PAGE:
Bowling Alone: The Collapse and Revival of American Community

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Simon and Schuster, 2000 - History - 541 pages
241 Reviews
Drawing on vast new data that reveal Americans’ changing behavior, Putnam shows how we have become increasingly disconnected from one another and how social structures—whether they be PTA, church, or political parties—have disintegrated. Until the publication of this groundbreaking work, no one had so deftly diagnosed the harm that these broken bonds have wreaked on our physical and civic health, nor had anyone exalted their fundamental power in creating a society that is happy, healthy, and safe.

Like defining works from the past, such as The Lonely Crowd and The Affluent Society, and like the works of C. Wright Mills and Betty Friedan, Putnam’s Bowling Alone has identified a central crisis at the heart of our society and suggests what we can do.
  

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Excellent insights into American society today. - Goodreads
But the writing style induces anguish. - Goodreads
Well-researched examination of American community. - Goodreads
The writing is terrible. - Goodreads
Putnam is a competent writer and is very convincing. - Goodreads
But the writing was so tedious. - Goodreads

Review: Bowling Alone: The Collapse and Revival of American Community

User Review  - Anna - Goodreads

I should probably have read this book years ago, as it is a classic of social science and gets cited all over the place. I can see why now. Putnam treads a careful path between accessibility and ... Read full review

Review: Bowling Alone: The Collapse and Revival of American Community

User Review  - Crass the head - Goodreads

400+ pages read in less than a month! Illiteracy and impatient yet slow reading of my youth be damned, I'm doing alright! Read full review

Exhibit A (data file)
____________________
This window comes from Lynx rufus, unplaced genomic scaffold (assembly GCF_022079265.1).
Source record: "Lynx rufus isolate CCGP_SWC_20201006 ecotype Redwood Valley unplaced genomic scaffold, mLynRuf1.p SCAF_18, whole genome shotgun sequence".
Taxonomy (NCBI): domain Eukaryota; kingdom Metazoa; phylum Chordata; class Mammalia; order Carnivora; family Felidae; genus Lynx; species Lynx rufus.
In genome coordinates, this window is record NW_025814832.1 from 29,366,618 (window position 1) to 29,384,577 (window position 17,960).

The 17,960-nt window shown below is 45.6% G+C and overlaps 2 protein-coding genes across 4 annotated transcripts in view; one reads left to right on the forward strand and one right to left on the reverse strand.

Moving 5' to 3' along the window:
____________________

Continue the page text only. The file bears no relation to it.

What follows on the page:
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Contents

CONTENTS THINKING ABOUT SOCIAL CHANGE IN AMERICA
15
TRENDs IN CIVIC ENGAGEMENT AND SOCIAL CAPITAL
29
Civic Participation
48
Religious Participation
65
Connections in the Workplace
80
Informal Social Connections
93
Altruism Volunteering and Philanthropy
116
Reciprocity Honesty and Trust
134
Education and Childrens Welfare
296
Safe and Productive Neighborhoods
307
Economic Prosperity
319
Health and Happiness
326
Democracy
336
CHAPTER 22 The Dark Side of Social Capital
350
WHAT Is TO BE DONE?
365
Lessons of History The Gilded Age and
367

Against the Tide? Small Groups Social Movements
148
WHY?
159
Introduction
183
Pressures of Time and Money
189
Mobility and Sprawl
204
Technology and Mass Media
216
From Generation to Generation
247
What Killed Civic Engagement? Summing Up
277
Introduction
287
Toward an Agenda for Social Capitalists
402
Measuring Social Change
415
Sources for Figures and Tables
425
The Rise and Fall of Civic and
437
NOTES
445
THE STORY BEHIND THIS BOOK
505
INDEX
515
Copyright

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About the author (2000)

Robert D. Putnam is the Peter and Isabel Malkin Professor of Public Policy at Harvard. He is currently president of the American Political Science Association, fellow of the American Academy of Arts and Sciences, and the author of nine previous books. He lives in Lexington, Massachusetts. To learn more about Bowling Alone and ways to help rebuild our nation's social capital, visit the author's Web sites at www.bowlingalone.com and www.bettertogether.org

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